What Is Li-Fi? How Does It Work? – Li-Fi vs Wi-Fi.

Pre Release Jul 15, 2016 No Comments

Wi-Fi could be a thing of the past in the coming years, if a high-speed and fully-networked wireless technology under development becomes a success. The new wireless technology is Light Fidelity which is abbreviated as Li-Fi. The visible light communications (VLC) system is claimed to be 100 times faster than Wi-Fi. Most wireless technology enthusiasts are calling it a super-fast alternative to Wi-Fi.

So What Exactly Is Li-Fi?

Li-Fi is a bidirectional communication system that uses regular LED light bulbs to enable data transfer. Started by Professor Harald Haas, the system uses the light bulbs as wireless routers and can boast speeds of up to 224 Gbps. The term Li-Fi was also coined by the professor who teaches at the University of Edinburgh and owns the pureLiFi company.

Li-Fi, which is also a subset of optical wireless communication technology, is being implemented by Velmenni. The Estonian startup showcased the technology at the Slush 100 startup competition held in Helsinki where it emerged as a finalist. The company is doing pilot projects within different industrial environments and offices in Tallinn.

In addition to using visible light, Li-Fi can work with infrared or near-ultraviolet light. Since light cannot pass through walls, the wireless network will allow for greater security and eliminate the problem of interference between devices. The technology is also expected to do away with the bandwidth limitations of Wi-Fi and cellular networks.

How It Works

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source= extremetech.com

As mentioned earlier, Li-Fi uses visible light to transmit data. For it to work, there must be a light source fitted with a processing unit/microchip and a device equipped with a photodiode that can receive light signals. The processing unit is for converting data into a content that can be streamed.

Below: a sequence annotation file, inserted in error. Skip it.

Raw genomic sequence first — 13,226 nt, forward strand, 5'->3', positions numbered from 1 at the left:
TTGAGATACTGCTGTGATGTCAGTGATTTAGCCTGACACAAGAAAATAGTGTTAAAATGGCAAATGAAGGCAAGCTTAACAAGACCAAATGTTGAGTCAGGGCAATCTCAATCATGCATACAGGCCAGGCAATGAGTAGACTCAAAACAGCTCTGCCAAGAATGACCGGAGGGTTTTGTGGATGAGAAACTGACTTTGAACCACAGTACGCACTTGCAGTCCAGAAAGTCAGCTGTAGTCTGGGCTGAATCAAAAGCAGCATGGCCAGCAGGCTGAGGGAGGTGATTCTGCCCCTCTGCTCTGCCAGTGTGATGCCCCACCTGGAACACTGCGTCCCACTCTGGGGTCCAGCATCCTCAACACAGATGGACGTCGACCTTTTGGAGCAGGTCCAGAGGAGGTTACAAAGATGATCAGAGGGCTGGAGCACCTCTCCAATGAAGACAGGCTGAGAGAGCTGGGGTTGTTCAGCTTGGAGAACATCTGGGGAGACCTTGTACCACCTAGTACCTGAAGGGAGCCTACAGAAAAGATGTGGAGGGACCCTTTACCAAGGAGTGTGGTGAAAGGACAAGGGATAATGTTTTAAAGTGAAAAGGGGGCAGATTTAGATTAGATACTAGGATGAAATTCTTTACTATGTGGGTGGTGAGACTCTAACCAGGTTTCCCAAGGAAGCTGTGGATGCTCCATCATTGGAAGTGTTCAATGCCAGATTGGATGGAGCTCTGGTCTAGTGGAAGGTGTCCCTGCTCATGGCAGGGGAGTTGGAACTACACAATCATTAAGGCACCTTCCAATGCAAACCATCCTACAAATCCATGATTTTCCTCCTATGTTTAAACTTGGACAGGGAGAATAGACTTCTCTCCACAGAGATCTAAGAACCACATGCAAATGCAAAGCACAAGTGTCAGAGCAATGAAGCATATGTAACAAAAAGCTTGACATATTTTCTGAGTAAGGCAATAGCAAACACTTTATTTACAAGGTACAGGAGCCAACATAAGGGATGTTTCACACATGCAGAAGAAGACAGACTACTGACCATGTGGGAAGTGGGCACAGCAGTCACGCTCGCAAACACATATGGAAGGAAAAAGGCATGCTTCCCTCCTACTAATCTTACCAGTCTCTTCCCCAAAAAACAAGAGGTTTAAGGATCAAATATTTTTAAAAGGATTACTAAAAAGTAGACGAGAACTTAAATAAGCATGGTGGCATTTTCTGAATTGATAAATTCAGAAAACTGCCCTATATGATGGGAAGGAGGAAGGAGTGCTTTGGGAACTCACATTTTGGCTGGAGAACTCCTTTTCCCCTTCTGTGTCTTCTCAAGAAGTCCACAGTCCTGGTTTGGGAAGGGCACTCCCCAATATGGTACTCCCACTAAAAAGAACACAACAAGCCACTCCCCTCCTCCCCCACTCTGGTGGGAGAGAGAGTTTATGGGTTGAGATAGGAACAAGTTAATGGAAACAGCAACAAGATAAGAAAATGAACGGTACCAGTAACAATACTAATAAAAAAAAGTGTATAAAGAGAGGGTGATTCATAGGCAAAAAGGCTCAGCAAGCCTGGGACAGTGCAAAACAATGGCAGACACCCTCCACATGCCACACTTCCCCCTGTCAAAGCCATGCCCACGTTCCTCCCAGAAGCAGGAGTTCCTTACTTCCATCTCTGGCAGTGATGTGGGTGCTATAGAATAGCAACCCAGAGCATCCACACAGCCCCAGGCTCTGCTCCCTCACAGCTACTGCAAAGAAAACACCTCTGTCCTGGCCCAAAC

A semiconductor light source like LED gives out extremely high rates of light output which is converted into electrical signal by a photo-detector.

The conversion process is aided by changes of light intensity and modulation of thousands of light signals. The changes of light intensity include dipping and dimming of the light. The modulation of light signal cannot be noticed by the human eye, but it involves up and down movement of the signals.

The electrical signal is then converted into a stream of binary data consisting of web, audio, video and application information. This data can be accessed with the help of an internet-enabled device.

Li-Fi Vs Wi-Fi

Starting with the operational difference, Li-Fi transmits data using light supplied by LED bulbs. On the other hand, Wi-Fi transmits data using radio waves emitted by a Wi-Fi router.

Similar to radio frequency waves, Li-Fi does not have any interference issues. Wi-Fi always has interference issues. The signal is usually interrupted by nearby access points or routers.

Li-Fi is IrDA compliant while Wi-Fi is WLAN 802 compliant. The IrDA deals with wireless infrared communications. It provides specifications for a set of protocols that guide these forms of communications. The WLAN 802 offers media access controls and physical layer specifications that guide implementation of wireless local area network.